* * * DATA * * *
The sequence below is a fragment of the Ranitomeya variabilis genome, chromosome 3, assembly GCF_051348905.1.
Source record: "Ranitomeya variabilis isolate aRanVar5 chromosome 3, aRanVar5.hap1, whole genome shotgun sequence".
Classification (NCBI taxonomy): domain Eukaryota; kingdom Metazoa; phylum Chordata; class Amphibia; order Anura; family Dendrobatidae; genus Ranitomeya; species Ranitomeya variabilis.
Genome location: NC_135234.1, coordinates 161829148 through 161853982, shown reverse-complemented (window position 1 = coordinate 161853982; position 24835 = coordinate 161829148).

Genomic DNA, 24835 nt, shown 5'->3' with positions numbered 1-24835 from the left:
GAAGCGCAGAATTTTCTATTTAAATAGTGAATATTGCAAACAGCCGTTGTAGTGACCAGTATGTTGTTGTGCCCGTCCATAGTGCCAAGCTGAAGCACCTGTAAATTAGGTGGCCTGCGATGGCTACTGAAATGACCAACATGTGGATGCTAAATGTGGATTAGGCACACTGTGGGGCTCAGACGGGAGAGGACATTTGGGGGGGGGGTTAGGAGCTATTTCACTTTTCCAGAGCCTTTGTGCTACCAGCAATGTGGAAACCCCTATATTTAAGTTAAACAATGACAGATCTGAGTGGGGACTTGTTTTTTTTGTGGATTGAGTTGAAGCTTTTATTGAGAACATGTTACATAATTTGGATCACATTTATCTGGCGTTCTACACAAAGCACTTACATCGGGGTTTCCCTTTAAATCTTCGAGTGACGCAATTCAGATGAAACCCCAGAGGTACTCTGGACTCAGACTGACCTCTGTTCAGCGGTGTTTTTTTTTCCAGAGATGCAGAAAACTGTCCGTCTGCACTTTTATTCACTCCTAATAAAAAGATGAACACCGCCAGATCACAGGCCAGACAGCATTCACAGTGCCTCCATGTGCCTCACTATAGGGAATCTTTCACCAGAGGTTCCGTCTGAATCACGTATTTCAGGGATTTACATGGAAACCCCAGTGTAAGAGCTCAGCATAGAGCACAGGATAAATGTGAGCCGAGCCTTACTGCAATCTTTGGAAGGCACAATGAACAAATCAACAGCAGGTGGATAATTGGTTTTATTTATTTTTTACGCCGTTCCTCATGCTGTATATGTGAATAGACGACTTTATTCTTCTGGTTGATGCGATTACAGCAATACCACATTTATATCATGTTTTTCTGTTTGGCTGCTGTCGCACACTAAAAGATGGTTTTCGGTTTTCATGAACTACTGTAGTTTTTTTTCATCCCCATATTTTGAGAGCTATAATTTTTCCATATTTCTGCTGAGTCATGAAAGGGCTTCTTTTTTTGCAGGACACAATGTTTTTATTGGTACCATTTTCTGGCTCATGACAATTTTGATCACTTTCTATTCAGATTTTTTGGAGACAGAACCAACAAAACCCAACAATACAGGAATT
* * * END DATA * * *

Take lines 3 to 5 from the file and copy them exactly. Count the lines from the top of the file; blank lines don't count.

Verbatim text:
Classification (NCBI taxonomy): domain Eukaryota; kingdom Metazoa; phylum Chordata; class Amphibia; order Anura; family Dendrobatidae; genus Ranitomeya; species Ranitomeya variabilis.
Genome location: NC_135234.1, coordinates 161829148 through 161853982, shown reverse-complemented (window position 1 = coordinate 161853982; position 24835 = coordinate 161829148).

Genomic DNA, 24835 nt, shown 5'->3' with positions numbered 1-24835 from the left: